Employer Obligations when implementing redundancies

The redundancy process is complex and, if the proper process is not followed, there is a high chance that employers will fall short of meeting the requirements of a genuine redundancy. Getting the process right is important, as employees will fail in an unfair dismissal claim if their dismissal was a case of genuine redundancy.

Under the Fair Work Act 2009, the following criteria apply in cases of redundancy:

  1. The employer no longer requires the person’s job to performed by anyone because of changes in the operational requirements of the enterprise; and
  2. The employer has complied with any obligation under a modern award or enterprise agreement to consult about the redundancy; and
  3. It is not reasonable in all the circumstances to redeploy the employee in either the employer’s enterprise or an associated entity of the employer.

In a recent case heard by the FWC[1], four Staples workers were reinstated and awarded backpay after it was found their employer failed to meet its consultation and redeployment obligations, and instead implemented a speedy, hasty and “astonishingly fast” redundancy process. Staples announced that redundancies would be implemented to address their $1mil budget overrun and that affected employees would be assessed by a “selection matrix”. However, only two days later, a total of 12 employees were informed they were being made redundant.

Four of the affected redundant employees disputed the decision, claiming that their dismissals were not cases of genuine redundancy. The employees referred to the obligations of consultation under the enterprise agreement, which required Staples to consult with its employees and their representatives in circumstances of restructure. The employees submitted that the speed of the process with which redundancies were decided and implemented was inconsistent with the company’s consultation obligations.

Moreover, the employees argued that Staples failed to properly explore reasonable redeployment options. The redundant employees could have been redeployed given that 19 new permanent warehouse employees were employed under the “new hires” obligation in the Enterprise Agreement. In addition, it was submitted that the employees were not afforded the opportunity to challenge the basis for their selection and therefore there was a fundamental denial of natural justice and procedural fairness.  All in all, Commissioner Cambridge described the process as “severely flawed” and criticised Staples for the “manifest injustice” placed on their affected employees.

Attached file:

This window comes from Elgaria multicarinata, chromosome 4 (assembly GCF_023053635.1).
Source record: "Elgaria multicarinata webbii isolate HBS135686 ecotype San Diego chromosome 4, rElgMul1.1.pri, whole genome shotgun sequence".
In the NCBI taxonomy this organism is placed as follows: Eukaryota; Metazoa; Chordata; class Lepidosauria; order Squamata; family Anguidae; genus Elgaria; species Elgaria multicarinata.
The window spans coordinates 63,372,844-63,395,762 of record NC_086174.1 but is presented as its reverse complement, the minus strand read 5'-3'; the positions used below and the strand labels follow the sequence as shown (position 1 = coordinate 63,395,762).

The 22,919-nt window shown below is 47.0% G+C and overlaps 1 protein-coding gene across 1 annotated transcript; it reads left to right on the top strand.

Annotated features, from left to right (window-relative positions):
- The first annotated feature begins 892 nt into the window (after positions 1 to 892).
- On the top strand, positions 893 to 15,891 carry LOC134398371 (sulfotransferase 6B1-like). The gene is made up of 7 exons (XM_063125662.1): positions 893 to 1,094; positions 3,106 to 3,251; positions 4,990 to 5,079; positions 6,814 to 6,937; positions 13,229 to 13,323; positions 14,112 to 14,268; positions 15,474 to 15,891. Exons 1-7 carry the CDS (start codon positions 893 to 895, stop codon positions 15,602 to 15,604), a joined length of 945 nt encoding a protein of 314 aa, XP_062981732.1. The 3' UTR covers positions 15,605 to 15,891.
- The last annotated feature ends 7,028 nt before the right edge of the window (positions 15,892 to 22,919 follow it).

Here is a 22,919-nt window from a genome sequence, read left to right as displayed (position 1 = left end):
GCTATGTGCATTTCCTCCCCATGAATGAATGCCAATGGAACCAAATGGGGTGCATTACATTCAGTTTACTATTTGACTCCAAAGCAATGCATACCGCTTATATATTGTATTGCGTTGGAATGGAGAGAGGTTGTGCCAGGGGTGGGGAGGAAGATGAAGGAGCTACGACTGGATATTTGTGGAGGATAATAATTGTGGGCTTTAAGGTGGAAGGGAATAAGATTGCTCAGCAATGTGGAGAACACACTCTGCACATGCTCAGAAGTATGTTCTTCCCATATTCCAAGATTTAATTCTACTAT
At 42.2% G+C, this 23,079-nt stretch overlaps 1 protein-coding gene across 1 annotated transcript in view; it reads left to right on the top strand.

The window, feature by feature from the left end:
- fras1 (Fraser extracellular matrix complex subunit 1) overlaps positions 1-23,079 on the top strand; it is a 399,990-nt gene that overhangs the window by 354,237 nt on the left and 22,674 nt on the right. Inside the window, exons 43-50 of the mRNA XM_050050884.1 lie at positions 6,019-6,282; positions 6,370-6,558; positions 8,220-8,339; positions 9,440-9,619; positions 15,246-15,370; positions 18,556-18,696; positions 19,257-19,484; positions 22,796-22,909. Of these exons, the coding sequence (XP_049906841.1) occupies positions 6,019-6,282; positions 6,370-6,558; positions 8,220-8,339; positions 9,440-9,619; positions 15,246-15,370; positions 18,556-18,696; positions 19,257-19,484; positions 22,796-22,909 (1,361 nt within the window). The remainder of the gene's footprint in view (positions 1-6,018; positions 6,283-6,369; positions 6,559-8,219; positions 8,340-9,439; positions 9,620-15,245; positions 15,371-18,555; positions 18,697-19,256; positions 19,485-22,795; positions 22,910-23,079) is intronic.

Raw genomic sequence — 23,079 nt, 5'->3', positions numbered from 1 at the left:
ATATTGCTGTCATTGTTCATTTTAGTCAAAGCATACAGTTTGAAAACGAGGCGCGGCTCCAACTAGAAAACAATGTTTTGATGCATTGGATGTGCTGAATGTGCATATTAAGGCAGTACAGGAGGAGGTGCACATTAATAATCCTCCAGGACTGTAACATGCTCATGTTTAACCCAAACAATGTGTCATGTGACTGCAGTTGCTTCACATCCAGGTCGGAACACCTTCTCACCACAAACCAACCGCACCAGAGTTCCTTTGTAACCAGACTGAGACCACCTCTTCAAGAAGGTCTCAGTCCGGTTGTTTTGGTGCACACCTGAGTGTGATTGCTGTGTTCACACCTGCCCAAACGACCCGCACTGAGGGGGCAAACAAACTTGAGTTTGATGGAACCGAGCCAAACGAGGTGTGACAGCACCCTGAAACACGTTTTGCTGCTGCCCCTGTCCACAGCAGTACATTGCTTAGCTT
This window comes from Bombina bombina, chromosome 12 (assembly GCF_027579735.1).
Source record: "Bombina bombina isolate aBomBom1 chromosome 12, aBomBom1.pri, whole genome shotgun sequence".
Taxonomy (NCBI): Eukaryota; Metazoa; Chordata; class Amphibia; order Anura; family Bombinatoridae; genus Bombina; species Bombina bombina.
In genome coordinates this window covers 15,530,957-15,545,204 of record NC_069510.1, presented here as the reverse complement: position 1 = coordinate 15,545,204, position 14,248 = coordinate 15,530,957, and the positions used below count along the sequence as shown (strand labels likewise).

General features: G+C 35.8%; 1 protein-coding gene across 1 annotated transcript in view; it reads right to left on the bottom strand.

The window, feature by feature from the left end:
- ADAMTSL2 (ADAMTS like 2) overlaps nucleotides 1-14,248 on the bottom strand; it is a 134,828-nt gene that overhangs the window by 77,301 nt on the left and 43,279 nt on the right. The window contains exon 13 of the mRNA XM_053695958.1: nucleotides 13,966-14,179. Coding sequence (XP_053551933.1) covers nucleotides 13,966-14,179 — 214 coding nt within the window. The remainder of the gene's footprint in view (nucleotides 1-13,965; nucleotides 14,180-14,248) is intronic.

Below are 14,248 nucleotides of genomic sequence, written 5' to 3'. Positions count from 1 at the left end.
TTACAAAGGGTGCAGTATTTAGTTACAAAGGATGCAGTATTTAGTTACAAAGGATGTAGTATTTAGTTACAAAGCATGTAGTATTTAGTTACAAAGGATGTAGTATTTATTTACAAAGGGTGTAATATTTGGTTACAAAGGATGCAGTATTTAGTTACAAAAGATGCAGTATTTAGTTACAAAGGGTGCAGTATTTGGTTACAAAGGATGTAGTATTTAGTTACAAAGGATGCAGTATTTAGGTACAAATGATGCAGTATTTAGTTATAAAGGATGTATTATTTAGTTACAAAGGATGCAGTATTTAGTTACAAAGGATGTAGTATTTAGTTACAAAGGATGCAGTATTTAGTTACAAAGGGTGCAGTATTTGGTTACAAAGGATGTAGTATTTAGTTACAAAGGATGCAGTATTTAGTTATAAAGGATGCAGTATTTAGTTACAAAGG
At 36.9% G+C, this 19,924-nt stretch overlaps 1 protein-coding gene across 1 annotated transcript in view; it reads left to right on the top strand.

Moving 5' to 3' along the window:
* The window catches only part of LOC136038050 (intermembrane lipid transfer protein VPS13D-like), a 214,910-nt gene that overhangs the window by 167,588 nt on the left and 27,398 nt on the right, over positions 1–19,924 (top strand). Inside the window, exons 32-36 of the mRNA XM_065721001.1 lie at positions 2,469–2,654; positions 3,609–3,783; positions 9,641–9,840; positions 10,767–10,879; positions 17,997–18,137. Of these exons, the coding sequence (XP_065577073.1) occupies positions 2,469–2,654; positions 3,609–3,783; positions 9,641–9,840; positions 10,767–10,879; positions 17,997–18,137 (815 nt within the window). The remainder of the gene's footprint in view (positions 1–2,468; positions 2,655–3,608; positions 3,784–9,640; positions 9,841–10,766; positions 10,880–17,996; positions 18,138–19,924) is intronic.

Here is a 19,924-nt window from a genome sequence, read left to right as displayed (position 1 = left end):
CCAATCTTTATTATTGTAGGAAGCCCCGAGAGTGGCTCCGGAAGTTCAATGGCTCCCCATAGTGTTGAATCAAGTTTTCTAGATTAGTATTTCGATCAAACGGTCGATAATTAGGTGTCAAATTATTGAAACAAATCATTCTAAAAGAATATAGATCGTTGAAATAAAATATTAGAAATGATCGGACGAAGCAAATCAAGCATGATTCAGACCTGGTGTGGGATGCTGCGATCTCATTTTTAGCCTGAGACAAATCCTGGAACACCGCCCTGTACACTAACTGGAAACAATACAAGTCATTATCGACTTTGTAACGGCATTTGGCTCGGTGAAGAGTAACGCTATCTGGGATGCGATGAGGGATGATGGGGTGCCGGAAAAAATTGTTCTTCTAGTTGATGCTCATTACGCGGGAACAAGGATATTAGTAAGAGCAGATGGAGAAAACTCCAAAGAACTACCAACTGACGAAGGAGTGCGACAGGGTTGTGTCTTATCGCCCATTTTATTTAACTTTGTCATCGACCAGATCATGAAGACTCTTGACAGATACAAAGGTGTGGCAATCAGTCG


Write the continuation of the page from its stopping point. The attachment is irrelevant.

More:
As evident from the case, employers have to go further than simply informing their employees that redundancies may be carried out. Rather, genuine and meaningful consultation with affected employees and their representatives is vital. Even though consultation takes time it must be completed  before a final decision on redundancy of employees affected by a restructure is made. Usually, a single meeting with the affected employees will not be enough. In meetings (and later confirmed in writing), employees are to be provided with information regarding:

  • Details of the proposed major workplace change
  • Whether or not alternatives were considered/feasible
  • Proposed method of selecting the employees who may be made redundant
  • Possibilities of redeployment
  • Opportunities for employee input and views.

Lessons for Employers

  • Consider your obligations under the relevant award/enterprise agreement in order to satisfy the requirement for a genuine redundancy i.e. the need for consultation and exploring re-deployment options.
  • Remember consultation must be genuine and employees must be afforded the opportunity to discuss their views on the change.
  • If redundancies are to be implemented, ensure all affected employees are paid out their outstanding entitlements and redundancy pay accordingly.


[1] Paul Williams and Ors v Staples Australia Pty Ltd [2017] FWC 607 (3 February 2017)

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